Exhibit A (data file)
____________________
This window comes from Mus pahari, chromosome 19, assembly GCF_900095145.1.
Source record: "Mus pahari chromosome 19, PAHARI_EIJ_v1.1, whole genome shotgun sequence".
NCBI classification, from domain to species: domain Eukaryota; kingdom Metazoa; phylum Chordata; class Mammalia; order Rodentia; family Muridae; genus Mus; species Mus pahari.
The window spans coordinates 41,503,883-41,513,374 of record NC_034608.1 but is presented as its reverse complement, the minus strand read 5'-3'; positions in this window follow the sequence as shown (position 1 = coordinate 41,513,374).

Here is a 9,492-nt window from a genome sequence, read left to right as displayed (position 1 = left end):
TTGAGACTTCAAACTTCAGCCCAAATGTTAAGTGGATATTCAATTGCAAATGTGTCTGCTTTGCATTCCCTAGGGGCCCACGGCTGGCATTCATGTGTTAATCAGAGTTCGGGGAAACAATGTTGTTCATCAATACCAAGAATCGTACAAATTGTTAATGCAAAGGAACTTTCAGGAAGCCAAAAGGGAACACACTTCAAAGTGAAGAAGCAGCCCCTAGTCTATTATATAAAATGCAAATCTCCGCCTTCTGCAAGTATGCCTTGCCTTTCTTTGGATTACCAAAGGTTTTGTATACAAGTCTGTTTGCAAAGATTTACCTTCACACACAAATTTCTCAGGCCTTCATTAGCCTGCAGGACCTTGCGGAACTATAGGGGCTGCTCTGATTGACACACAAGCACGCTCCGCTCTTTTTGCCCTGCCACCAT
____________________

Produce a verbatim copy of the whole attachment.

This window comes from Mus pahari, chromosome 19, assembly GCF_900095145.1.
Source record: "Mus pahari chromosome 19, PAHARI_EIJ_v1.1, whole genome shotgun sequence".
NCBI classification, from domain to species: domain Eukaryota; kingdom Metazoa; phylum Chordata; class Mammalia; order Rodentia; family Muridae; genus Mus; species Mus pahari.
The window spans coordinates 41,503,883-41,513,374 of record NC_034608.1 but is presented as its reverse complement, the minus strand read 5'-3'; positions in this window follow the sequence as shown (position 1 = coordinate 41,513,374).

Here is a 9,492-nt window from a genome sequence, read left to right as displayed (position 1 = left end):
TTGAGACTTCAAACTTCAGCCCAAATGTTAAGTGGATATTCAATTGCAAATGTGTCTGCTTTGCATTCCCTAGGGGCCCACGGCTGGCATTCATGTGTTAATCAGAGTTCGGGGAAACAATGTTGTTCATCAATACCAAGAATCGTACAAATTGTTAATGCAAAGGAACTTTCAGGAAGCCAAAAGGGAACACACTTCAAAGTGAAGAAGCAGCCCCTAGTCTATTATATAAAATGCAAATCTCCGCCTTCTGCAAGTATGCCTTGCCTTTCTTTGGATTACCAAAGGTTTTGTATACAAGTCTGTTTGCAAAGATTTACCTTCACACACAAATTTCTCAGGCCTTCATTAGCCTGCAGGACCTTGCGGAACTATAGGGGCTGCTCTGATTGACACACAAGCACGCTCCGCTCTTTTTGCCCTGCCACCAT